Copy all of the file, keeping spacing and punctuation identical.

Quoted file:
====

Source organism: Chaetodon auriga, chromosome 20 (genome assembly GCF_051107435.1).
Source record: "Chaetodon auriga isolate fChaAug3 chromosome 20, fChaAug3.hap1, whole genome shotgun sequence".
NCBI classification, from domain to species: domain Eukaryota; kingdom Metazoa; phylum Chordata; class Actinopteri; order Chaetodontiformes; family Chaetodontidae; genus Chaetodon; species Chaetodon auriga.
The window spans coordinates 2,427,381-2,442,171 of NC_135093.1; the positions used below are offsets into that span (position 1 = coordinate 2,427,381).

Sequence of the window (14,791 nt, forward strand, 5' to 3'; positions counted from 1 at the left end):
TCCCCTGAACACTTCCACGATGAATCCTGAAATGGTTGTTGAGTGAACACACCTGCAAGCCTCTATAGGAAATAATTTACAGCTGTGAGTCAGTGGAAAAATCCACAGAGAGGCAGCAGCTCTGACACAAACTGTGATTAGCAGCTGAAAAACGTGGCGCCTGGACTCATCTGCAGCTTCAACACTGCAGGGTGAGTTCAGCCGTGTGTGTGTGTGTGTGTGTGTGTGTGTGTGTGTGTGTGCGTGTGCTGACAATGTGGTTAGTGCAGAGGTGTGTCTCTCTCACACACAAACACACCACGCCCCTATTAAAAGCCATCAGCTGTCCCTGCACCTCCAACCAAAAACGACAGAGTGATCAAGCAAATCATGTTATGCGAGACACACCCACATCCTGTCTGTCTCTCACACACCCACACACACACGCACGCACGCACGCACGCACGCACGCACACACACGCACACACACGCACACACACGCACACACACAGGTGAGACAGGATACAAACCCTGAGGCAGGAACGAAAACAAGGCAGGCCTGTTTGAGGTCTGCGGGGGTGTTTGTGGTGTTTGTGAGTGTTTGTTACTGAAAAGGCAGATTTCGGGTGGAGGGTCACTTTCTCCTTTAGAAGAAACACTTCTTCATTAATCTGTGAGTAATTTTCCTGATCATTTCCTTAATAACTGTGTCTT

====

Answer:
Source organism: Chaetodon auriga, chromosome 20 (genome assembly GCF_051107435.1).
Source record: "Chaetodon auriga isolate fChaAug3 chromosome 20, fChaAug3.hap1, whole genome shotgun sequence".
NCBI classification, from domain to species: domain Eukaryota; kingdom Metazoa; phylum Chordata; class Actinopteri; order Chaetodontiformes; family Chaetodontidae; genus Chaetodon; species Chaetodon auriga.
The window spans coordinates 2,427,381-2,442,171 of NC_135093.1; the positions used below are offsets into that span (position 1 = coordinate 2,427,381).

Sequence of the window (14,791 nt, forward strand, 5' to 3'; positions counted from 1 at the left end):
TCCCCTGAACACTTCCACGATGAATCCTGAAATGGTTGTTGAGTGAACACACCTGCAAGCCTCTATAGGAAATAATTTACAGCTGTGAGTCAGTGGAAAAATCCACAGAGAGGCAGCAGCTCTGACACAAACTGTGATTAGCAGCTGAAAAACGTGGCGCCTGGACTCATCTGCAGCTTCAACACTGCAGGGTGAGTTCAGCCGTGTGTGTGTGTGTGTGTGTGTGTGTGTGTGTGTGTGTGCGTGTGCTGACAATGTGGTTAGTGCAGAGGTGTGTCTCTCTCACACACAAACACACCACGCCCCTATTAAAAGCCATCAGCTGTCCCTGCACCTCCAACCAAAAACGACAGAGTGATCAAGCAAATCATGTTATGCGAGACACACCCACATCCTGTCTGTCTCTCACACACCCACACACACACGCACGCACGCACGCACGCACGCACGCACACACACGCACACACACGCACACACACGCACACACACAGGTGAGACAGGATACAAACCCTGAGGCAGGAACGAAAACAAGGCAGGCCTGTTTGAGGTCTGCGGGGGTGTTTGTGGTGTTTGTGAGTGTTTGTTACTGAAAAGGCAGATTTCGGGTGGAGGGTCACTTTCTCCTTTAGAAGAAACACTTCTTCATTAATCTGTGAGTAATTTTCCTGATCATTTCCTTAATAACTGTGTCTT